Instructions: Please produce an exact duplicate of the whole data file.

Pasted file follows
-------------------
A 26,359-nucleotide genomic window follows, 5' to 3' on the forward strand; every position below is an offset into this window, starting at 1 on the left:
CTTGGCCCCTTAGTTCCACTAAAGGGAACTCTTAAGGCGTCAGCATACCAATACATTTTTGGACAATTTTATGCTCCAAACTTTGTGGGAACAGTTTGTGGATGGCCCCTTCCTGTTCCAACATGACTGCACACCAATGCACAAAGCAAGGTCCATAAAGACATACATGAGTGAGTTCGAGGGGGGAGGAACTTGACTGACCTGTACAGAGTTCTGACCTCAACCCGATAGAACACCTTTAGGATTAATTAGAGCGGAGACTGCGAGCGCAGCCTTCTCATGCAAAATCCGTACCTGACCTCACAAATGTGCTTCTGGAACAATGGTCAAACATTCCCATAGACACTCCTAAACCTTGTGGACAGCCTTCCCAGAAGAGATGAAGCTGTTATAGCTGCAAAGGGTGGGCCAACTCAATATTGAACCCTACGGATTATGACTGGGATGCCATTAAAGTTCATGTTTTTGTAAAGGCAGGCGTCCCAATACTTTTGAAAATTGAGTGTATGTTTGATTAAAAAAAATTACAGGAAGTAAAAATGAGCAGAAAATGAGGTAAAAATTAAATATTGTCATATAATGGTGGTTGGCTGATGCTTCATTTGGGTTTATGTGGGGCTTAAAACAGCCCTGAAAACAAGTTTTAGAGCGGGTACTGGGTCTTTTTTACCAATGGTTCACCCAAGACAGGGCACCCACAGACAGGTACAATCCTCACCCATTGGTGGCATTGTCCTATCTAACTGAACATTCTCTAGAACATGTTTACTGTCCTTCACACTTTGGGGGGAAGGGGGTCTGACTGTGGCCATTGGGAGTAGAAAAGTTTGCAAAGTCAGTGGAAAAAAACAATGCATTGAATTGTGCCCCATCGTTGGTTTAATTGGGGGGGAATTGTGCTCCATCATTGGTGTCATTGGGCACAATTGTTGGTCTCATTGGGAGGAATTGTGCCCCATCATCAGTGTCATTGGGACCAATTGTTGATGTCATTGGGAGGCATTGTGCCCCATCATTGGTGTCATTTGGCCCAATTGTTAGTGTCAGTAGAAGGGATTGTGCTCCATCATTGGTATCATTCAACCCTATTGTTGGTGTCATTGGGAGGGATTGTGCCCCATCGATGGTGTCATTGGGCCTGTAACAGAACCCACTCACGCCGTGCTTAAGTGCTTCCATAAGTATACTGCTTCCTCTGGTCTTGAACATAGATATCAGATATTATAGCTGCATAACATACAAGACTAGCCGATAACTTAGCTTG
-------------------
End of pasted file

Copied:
A 26,359-nucleotide genomic window follows, 5' to 3' on the forward strand; every position below is an offset into this window, starting at 1 on the left:
CTTGGCCCCTTAGTTCCACTAAAGGGAACTCTTAAGGCGTCAGCATACCAATACATTTTTGGACAATTTTATGCTCCAAACTTTGTGGGAACAGTTTGTGGATGGCCCCTTCCTGTTCCAACATGACTGCACACCAATGCACAAAGCAAGGTCCATAAAGACATACATGAGTGAGTTCGAGGGGGGAGGAACTTGACTGACCTGTACAGAGTTCTGACCTCAACCCGATAGAACACCTTTAGGATTAATTAGAGCGGAGACTGCGAGCGCAGCCTTCTCATGCAAAATCCGTACCTGACCTCACAAATGTGCTTCTGGAACAATGGTCAAACATTCCCATAGACACTCCTAAACCTTGTGGACAGCCTTCCCAGAAGAGATGAAGCTGTTATAGCTGCAAAGGGTGGGCCAACTCAATATTGAACCCTACGGATTATGACTGGGATGCCATTAAAGTTCATGTTTTTGTAAAGGCAGGCGTCCCAATACTTTTGAAAATTGAGTGTATGTTTGATTAAAAAAAATTACAGGAAGTAAAAATGAGCAGAAAATGAGGTAAAAATTAAATATTGTCATATAATGGTGGTTGGCTGATGCTTCATTTGGGTTTATGTGGGGCTTAAAACAGCCCTGAAAACAAGTTTTAGAGCGGGTACTGGGTCTTTTTTACCAATGGTTCACCCAAGACAGGGCACCCACAGACAGGTACAATCCTCACCCATTGGTGGCATTGTCCTATCTAACTGAACATTCTCTAGAACATGTTTACTGTCCTTCACACTTTGGGGGGAAGGGGGTCTGACTGTGGCCATTGGGAGTAGAAAAGTTTGCAAAGTCAGTGGAAAAAAACAATGCATTGAATTGTGCCCCATCGTTGGTTTAATTGGGGGGGAATTGTGCTCCATCATTGGTGTCATTGGGCACAATTGTTGGTCTCATTGGGAGGAATTGTGCCCCATCATCAGTGTCATTGGGACCAATTGTTGATGTCATTGGGAGGCATTGTGCCCCATCATTGGTGTCATTTGGCCCAATTGTTAGTGTCAGTAGAAGGGATTGTGCTCCATCATTGGTATCATTCAACCCTATTGTTGGTGTCATTGGGAGGGATTGTGCCCCATCGATGGTGTCATTGGGCCTGTAACAGAACCCACTCACGCCGTGCTTAAGTGCTTCCATAAGTATACTGCTTCCTCTGGTCTTGAACATAGATATCAGATATTATAGCTGCATAACATACAAGACTAGCCGATAACTTAGCTTG